Step 2: Calculate the Curtain Dimensions

FINISHED CURTAIN WIDTH

For a pair of curtains the Finished Curtain Width for each curtain is half the pole length plus a figure for ease and overlap*.

We use the following for ease and overlap per curtain on a pair of curtains.

Pole Length | Ease + Overlap per curtain |

120cm | 7cm |

160cm | 8cm |

180cm | 8.5cm |

200cm | 9cm |

220cm | 9.5cm |

240cm | 10cm |

260cm | 10.5cm |

280cm | 11cm |

300cm | 11.5cm |

320cm | 12cm |

*Note if you are returning your curtain to the wall (continuing the outside flap of the curtain from the pole to the wall) you will also need to add the distance of the curtain pole to the wall to the finished curtain width.

Curtain NOT returning to the wall

*Curtain returning to the wall

FINISHED CURTAIN LENGTH

To calculate the Finished Curtain Length add the Hook to Top and Hook Drop measurements together: The calculation for the finished curtain length is then.

- Finished Curtain Length = Hook Drop
+
**Hook to Top**

CHOOSE YOUR PLEAT DEPTH

The Pleat Depth of the pleats you wish to make will determine the size of the buckram needed. The depth of your pleat is the depth of your buckram.This is a design decision limited only by the sizes of buckram you have available to you. Note you can cut buckram down if needed.

For guidance generally we would make sill length curtains with a 10cm (4") buckram and floor length curtains with a 12.5cm (5") or sometimes 15cm (6") buckram.

PLEAT SIZES & SPACING

THE NORMAL PROCESS

When making a pair of hand pleated curtains we NORMALLY calculate the pleat and gap sizes in STEP 9. This is the process we follow.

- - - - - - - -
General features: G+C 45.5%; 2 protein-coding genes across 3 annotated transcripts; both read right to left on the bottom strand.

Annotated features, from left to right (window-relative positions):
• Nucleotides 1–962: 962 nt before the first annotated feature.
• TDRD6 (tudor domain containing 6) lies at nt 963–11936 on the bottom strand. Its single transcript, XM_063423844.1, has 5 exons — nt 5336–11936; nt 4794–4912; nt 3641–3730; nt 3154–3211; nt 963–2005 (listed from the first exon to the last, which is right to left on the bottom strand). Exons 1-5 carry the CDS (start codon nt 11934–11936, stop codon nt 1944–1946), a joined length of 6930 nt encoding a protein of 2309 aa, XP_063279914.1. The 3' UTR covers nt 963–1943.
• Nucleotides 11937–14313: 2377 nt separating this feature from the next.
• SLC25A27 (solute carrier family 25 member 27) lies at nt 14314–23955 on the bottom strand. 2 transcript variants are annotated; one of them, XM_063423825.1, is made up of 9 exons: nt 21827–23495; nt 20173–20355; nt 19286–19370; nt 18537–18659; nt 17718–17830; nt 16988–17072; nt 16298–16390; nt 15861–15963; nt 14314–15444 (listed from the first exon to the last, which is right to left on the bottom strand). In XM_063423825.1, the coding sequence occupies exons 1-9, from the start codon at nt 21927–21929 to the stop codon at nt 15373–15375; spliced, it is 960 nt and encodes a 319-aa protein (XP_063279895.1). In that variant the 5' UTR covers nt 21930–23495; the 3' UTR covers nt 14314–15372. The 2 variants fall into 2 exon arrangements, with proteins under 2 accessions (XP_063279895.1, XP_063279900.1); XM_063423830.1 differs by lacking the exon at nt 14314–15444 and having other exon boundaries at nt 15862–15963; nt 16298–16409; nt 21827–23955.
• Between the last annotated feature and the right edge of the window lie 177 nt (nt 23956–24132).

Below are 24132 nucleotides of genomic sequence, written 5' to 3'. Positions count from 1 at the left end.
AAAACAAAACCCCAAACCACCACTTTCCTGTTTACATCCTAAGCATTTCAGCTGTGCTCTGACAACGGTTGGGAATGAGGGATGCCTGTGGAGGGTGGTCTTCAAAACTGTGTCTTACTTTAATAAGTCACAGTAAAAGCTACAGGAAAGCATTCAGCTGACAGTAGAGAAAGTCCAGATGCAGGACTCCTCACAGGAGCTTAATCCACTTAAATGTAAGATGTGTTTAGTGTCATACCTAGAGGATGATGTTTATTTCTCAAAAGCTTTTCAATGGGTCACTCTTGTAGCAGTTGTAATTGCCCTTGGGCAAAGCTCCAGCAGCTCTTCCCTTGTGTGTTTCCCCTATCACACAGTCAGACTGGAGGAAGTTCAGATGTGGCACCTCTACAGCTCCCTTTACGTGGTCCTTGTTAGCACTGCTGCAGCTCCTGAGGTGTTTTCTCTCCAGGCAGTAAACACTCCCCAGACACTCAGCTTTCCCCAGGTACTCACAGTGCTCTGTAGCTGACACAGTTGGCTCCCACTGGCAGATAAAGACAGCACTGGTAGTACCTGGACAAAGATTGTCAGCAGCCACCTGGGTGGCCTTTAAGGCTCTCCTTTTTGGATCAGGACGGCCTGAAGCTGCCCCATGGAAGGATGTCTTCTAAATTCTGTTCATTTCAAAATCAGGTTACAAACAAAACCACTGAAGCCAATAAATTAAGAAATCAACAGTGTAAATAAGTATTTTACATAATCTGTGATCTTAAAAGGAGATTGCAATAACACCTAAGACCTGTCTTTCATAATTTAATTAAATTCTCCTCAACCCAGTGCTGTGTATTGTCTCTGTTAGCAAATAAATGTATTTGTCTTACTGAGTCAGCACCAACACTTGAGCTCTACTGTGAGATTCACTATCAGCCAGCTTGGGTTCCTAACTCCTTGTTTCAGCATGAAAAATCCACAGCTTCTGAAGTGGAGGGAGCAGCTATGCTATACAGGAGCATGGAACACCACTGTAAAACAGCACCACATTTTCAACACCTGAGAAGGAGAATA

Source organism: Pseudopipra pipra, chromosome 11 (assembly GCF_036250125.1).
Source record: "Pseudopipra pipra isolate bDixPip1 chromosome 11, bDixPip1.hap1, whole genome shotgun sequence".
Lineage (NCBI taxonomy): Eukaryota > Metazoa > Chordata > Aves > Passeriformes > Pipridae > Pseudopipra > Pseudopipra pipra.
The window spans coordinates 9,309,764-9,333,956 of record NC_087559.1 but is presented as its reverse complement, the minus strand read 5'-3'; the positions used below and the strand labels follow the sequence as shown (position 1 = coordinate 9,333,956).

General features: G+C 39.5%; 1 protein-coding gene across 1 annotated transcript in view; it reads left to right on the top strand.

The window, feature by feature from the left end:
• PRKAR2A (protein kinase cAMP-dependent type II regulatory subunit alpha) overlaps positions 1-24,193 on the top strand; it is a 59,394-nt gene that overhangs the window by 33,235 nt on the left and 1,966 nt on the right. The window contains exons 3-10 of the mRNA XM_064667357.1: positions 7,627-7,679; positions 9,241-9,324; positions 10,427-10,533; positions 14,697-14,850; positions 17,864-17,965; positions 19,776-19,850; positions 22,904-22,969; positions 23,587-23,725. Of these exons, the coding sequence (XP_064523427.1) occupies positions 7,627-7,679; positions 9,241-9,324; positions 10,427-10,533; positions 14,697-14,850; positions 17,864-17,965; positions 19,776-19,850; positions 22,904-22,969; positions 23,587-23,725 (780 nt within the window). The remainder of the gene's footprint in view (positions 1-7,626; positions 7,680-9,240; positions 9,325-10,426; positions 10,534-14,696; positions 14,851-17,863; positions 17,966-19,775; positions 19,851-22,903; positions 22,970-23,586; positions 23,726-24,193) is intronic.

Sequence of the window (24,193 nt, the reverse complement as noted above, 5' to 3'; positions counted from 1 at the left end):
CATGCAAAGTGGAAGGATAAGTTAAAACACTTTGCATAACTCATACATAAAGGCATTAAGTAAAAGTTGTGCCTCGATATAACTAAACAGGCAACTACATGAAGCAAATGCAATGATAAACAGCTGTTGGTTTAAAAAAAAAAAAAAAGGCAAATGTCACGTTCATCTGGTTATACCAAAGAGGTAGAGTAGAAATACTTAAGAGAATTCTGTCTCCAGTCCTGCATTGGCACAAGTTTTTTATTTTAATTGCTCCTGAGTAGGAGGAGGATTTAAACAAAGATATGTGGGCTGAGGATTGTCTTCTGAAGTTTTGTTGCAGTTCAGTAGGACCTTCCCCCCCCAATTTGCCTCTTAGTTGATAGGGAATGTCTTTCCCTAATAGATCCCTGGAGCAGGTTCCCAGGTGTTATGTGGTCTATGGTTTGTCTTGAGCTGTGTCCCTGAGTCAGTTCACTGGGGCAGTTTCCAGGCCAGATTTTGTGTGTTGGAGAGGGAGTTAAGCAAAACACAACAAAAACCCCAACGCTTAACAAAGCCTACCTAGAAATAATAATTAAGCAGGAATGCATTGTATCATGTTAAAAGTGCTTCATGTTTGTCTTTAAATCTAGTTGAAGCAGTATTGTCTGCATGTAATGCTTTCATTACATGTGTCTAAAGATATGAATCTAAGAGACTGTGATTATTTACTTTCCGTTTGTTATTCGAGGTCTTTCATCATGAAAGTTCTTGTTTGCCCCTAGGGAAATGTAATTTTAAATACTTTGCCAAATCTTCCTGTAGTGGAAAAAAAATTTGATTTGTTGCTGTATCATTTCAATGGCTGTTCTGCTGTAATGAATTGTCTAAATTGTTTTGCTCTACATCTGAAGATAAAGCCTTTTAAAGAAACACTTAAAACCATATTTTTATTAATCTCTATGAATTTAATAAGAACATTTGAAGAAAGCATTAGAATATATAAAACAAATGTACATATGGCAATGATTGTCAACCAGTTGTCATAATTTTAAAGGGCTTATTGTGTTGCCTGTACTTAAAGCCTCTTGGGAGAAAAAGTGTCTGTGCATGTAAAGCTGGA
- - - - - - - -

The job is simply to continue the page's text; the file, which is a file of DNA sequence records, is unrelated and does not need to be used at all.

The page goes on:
- Decide now how full you want your curtains to be. (see below)
- Calculate to the nearest half width how many widths/half widths of fabric each curtain needs to be made with in STEP 3.
- Make up the flat curtain panel (the approriate number of widths/half widths wide) ready to be pleated in STEP 9.
- At STEP 9 measure the exact width of the made up curtain panel and THEN calculate the pleat sizes and spacing.

HOW TO CHOOSE THE FULLNESS OF YOUR CURTAINS

When deciding how full we want our curtains to be we talk in terms of Fullness Ratio. Fullness Ratio is the ratio of the width of the curtain before pleating to its finished width when pleated or gathered. The higher the fullness ratio the more gathered and heavier the curtains will be.

Recommended Fullness Ratios

- Double Pleat: 2.2
- Triple Pleat: 2.5
- Goblet Pleat: 2.2
- Cartridge Pleat: 2.0 - 2.2

In this tutorial demonstration we are making a douple pleated curtain. We recommend a Fullness Ratio of 2.2, in our opinion 2.5 is too much for a double pleat. There is some wriggle room in the fullness ratios if you don't want to go into the next width.

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## Questions & Comments

Hello and thanks so much for these video tutorials!

You say that 2.5 fullness ratio is too much for double pinch pleats. I have measured mine to come out at 2.6 + and that's using 3 widths for the pair because otherwise on a 150cm pole two widths of fabric will be just too skimpy. Can I use the same techniques you showed in your video for cutting down the 3rd width into a half width but cutting as a quarter width instead or is there a better way of doing it?

Hi Naomi.

We are updating the instructions shortly to include information on this.

When my calculations bring me out mid width, I work out my pleats and spaces in advance and make the panel to my required length. This full method is not on the website but we are adding these in soon. So this is what you will need to do.

- Take your pole length and add on 10% for ease

220 cm pole add 10% 22 = 242- Multiply by chosen fullness ratio